Abstract: Taste, Technique, and the Mechanization of Papermaking in Britain and France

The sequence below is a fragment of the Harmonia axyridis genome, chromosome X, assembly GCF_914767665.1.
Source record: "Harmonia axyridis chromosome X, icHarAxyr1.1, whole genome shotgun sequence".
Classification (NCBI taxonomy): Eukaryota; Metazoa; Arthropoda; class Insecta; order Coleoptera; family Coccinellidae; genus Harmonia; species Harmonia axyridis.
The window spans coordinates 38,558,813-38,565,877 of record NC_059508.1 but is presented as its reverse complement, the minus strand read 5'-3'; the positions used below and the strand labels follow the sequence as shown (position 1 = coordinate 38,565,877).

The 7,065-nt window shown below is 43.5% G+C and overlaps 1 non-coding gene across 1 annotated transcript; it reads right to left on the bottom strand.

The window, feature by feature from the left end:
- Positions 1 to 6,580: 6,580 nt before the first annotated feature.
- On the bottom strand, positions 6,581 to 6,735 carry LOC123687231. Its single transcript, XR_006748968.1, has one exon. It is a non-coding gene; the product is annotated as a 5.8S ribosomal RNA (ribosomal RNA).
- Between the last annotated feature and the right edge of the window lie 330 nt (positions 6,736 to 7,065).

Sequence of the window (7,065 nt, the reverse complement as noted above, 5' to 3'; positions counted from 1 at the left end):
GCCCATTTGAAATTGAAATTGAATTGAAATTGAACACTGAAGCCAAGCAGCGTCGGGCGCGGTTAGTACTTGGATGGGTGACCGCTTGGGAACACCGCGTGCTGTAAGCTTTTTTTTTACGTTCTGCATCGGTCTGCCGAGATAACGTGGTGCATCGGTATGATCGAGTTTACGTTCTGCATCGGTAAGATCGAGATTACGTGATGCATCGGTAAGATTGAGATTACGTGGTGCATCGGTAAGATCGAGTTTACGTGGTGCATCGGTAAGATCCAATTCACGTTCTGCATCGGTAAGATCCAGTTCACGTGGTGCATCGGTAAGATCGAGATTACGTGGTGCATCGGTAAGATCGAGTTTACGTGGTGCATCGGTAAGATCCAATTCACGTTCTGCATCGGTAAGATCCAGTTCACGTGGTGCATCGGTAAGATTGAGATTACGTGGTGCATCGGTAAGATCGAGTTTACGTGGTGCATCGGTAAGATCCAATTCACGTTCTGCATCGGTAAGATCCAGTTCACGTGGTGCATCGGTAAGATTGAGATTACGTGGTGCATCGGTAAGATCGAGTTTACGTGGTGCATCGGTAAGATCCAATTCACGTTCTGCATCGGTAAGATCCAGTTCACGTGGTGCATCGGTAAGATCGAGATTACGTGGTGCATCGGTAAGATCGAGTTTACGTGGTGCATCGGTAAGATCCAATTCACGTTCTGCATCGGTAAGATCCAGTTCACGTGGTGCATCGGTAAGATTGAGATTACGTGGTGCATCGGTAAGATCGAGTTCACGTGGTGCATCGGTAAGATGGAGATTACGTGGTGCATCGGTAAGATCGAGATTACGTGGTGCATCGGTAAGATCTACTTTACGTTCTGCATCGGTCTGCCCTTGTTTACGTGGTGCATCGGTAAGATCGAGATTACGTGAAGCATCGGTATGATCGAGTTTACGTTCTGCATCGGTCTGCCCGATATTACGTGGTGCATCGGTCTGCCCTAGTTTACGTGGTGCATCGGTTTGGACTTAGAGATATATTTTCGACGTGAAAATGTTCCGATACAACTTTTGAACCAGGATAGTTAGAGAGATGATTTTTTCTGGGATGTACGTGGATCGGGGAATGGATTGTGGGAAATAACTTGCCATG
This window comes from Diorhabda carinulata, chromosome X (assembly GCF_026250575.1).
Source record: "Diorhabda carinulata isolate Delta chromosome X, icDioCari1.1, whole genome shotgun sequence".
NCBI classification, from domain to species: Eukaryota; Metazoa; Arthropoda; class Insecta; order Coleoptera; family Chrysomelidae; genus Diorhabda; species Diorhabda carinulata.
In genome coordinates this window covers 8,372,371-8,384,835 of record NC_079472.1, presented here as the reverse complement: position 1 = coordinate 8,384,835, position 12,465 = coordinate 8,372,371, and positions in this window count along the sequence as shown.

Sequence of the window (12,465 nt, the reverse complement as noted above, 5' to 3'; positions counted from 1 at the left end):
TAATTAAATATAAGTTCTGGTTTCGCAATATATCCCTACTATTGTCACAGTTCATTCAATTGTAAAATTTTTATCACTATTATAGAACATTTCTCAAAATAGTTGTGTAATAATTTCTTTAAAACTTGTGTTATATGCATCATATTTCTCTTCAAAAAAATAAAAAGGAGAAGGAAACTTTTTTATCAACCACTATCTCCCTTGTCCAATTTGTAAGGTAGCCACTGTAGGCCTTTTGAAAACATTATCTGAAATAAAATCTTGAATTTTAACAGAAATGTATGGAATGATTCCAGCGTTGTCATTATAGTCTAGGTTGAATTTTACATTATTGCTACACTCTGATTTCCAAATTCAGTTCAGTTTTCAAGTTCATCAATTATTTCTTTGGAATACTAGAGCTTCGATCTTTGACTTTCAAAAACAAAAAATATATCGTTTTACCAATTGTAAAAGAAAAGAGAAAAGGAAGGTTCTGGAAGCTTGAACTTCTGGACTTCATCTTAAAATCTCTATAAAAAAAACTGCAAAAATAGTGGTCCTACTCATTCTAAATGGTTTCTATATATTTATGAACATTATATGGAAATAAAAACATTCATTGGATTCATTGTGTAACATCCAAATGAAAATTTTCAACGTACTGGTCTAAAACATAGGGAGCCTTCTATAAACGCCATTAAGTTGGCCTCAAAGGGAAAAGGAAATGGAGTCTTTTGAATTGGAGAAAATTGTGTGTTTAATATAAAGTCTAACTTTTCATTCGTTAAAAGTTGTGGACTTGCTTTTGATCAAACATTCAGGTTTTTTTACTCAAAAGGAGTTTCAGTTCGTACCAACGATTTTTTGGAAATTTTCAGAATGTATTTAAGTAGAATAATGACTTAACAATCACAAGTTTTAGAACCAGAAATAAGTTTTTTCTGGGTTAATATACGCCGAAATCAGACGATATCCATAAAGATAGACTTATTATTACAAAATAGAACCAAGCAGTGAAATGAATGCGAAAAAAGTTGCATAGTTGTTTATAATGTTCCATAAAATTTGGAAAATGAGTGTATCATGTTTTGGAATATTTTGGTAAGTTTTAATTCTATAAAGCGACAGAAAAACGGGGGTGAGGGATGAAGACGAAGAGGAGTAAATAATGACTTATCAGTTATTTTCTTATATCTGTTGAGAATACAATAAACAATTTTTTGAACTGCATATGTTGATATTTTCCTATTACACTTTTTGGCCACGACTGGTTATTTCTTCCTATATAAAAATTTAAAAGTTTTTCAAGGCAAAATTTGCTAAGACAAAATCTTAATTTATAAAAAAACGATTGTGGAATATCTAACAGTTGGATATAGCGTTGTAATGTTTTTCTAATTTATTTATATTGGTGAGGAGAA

In 1761, the astronomer and technical writer Joseph-Jérôme Lefrançois de Lalande observed that paper had become an "everyday merchandise." But the purchase of paper in the eighteenth century was no everyday affair. The medium itself was a crucial part of every message, since the firmness and hue of a scolding note or a begging note spoke volumes about rank and the value of a relationship. Even book buyers carefully rubbed the sewn and uncut sheets between their fingers and held them close to the light in search of the proper knit and an elegant luster. At the end of the seventeenth century, English paper was ill-suited for these tests. It was coarse, often brown, and uninspiring. English printers and stationers turned to France, Holland, and the hinterlands of Genoa for useful and appealing reams. My presentation considers the maturation of English papermaking in these exacting circumstances. Above all, the trade's trajectory fell outside the bounds of Peter Mathias's familiar query: Was British industrial development first because it was unique, or unique because it was first? In fact, English papermaking was distinctive in the early industrial era because it was second. English manufacturers gradually overcame this position, in part by emulating the technique of the Continental craft and by opening their mills to skilled Continental hands. In time, the English trade may have matched their competitors' productivity, if not always their art and prices. At the outset of the nineteenth century, the intense English efforts to realize the commercial potential of the papermaking machine, a French invention, remained a defensive measure as well as a response to rising demand. This paper is rooted in decades of research in public archives in both France and England. It is also the product of careful scrutiny of the ledgers of numerous mills on both sides of the Channel. Finally, it is the outcome of close inspection of the flawed and the seamless handiwork of skilled paperworkers who dipped their molds into vats of warm, watery pulp three thousand times a day.